With 100 days to go until the UK general election, the Labour Party has launched its campaign to convince voters that the NHS will be best-served in its hands.
Speaking in Manchester, Labour leader Ed Miliband said that “our country’s most precious institution faces its most perilous moment in a generation” and proceeded to criticise the Conservative Party’s record, saying “we know too they will press on with plans to fragment and privatise the NHS”.
Repeating fundings plans using billions from tax avoidance, the tobacco companies and a ‘mansion tax', Mr Miliband said Labour will “build an NHS with the time to care” with 20,000 more nurses and another 8,000 GPs if it wins. He also spoke of joining up services “from home to hospital, guaranteeing GP appointments within 48 hours and cancer tests within one week”.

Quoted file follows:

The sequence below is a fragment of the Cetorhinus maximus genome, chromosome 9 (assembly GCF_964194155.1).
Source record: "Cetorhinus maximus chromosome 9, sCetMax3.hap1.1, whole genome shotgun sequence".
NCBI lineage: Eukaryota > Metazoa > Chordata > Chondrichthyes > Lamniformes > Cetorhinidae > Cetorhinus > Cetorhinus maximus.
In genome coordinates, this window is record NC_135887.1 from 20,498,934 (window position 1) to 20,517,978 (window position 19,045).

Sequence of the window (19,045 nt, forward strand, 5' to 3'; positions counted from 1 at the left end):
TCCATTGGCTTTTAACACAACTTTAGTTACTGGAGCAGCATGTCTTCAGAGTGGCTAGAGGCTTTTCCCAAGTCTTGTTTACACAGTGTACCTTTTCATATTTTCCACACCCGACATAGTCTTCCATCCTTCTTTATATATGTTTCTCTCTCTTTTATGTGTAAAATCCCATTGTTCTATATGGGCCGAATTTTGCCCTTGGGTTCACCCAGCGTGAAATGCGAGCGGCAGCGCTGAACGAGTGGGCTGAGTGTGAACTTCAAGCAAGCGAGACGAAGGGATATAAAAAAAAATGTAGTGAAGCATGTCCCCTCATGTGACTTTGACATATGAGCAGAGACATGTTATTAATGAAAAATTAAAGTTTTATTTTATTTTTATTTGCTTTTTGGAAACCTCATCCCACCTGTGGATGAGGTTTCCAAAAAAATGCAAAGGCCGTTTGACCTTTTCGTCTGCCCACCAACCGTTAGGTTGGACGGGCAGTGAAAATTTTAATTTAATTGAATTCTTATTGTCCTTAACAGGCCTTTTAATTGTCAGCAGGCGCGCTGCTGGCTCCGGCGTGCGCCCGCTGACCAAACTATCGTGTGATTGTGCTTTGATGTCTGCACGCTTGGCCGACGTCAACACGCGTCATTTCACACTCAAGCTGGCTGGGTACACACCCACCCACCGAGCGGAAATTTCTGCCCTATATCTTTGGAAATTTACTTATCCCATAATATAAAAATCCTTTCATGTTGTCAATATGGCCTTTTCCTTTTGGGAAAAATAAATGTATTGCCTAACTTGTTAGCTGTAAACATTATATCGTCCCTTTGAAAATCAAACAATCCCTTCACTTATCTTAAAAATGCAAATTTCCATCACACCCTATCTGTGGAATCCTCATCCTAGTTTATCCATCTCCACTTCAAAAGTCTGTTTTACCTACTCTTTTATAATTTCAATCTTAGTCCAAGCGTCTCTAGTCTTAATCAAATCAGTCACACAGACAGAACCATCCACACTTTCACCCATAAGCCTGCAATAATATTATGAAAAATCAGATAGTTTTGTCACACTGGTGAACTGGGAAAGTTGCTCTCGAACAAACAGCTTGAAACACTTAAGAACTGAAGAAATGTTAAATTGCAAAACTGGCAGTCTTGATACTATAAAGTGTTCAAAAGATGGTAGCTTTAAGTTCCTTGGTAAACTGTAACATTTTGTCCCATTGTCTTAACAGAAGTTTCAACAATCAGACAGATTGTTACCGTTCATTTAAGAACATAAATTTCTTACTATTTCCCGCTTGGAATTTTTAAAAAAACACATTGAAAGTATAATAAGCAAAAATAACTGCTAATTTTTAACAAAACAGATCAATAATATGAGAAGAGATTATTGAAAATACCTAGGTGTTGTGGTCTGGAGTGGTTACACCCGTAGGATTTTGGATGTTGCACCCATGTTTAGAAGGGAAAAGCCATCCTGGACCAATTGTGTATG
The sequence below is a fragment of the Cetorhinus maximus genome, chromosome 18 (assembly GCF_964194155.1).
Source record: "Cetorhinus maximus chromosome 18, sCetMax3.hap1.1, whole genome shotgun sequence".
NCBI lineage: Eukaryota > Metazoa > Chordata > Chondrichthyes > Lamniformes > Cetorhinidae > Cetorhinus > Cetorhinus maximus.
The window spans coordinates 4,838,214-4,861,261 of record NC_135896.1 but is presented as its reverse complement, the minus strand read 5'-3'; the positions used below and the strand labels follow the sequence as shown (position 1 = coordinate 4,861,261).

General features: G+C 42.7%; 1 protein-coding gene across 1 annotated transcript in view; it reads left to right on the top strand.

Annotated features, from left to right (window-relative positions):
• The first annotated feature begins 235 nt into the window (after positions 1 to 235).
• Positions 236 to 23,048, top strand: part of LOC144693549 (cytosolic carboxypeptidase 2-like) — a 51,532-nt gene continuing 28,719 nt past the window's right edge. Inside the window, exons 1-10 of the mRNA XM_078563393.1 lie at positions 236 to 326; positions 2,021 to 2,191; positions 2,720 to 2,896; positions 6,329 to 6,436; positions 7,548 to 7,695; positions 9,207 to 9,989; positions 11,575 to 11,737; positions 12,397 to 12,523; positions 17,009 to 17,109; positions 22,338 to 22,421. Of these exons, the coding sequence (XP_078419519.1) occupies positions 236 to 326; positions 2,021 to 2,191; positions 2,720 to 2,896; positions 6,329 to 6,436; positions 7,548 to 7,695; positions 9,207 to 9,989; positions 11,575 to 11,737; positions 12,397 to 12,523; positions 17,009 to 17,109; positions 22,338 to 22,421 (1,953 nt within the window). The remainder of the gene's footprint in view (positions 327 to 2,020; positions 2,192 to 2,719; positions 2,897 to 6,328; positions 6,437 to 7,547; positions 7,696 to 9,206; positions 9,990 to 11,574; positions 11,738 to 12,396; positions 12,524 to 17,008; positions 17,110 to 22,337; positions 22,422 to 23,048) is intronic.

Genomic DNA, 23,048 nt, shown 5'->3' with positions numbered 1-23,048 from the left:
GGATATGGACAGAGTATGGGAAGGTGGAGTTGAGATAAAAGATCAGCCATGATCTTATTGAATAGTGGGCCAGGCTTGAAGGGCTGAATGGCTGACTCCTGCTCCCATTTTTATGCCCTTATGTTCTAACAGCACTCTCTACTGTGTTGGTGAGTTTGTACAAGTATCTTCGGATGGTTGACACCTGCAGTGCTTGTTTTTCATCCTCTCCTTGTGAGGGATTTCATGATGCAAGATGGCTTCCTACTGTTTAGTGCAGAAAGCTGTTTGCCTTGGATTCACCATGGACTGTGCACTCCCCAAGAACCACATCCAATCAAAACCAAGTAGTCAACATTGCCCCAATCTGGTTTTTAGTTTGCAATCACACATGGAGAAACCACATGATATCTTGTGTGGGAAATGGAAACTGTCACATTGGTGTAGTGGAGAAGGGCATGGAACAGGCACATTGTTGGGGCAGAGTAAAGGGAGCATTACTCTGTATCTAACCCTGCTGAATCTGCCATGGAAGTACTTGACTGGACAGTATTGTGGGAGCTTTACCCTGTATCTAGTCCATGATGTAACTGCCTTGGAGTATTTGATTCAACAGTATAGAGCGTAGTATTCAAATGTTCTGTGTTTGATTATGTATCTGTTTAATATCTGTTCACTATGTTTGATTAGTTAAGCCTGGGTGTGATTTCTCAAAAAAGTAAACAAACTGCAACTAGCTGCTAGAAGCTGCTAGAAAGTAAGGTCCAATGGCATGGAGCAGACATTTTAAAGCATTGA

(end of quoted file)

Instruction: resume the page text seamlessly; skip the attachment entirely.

In a speech to The King’s Fund in London, shadow health secretary Andy Burnham (pictured) reiterated his plans to integrate health and social care, saying “if we start in the home and make care personal to each family, it is more likely to work for them and cost less for everyone”. He spoke of a wider role for the ambulance service and a personal care plan for people with on-going needs co-ordinated through a single point of contact.
Mr Burnham also said Labour that the public NHS would be “our preferred provider” exempting it from procurement and competition law in Europe and international trade treaties. He concluded by saying that without repeal of the present Health and Social Care Act, the NHS could be “sunk by a toxic mix of cuts, crisis and privatisation”.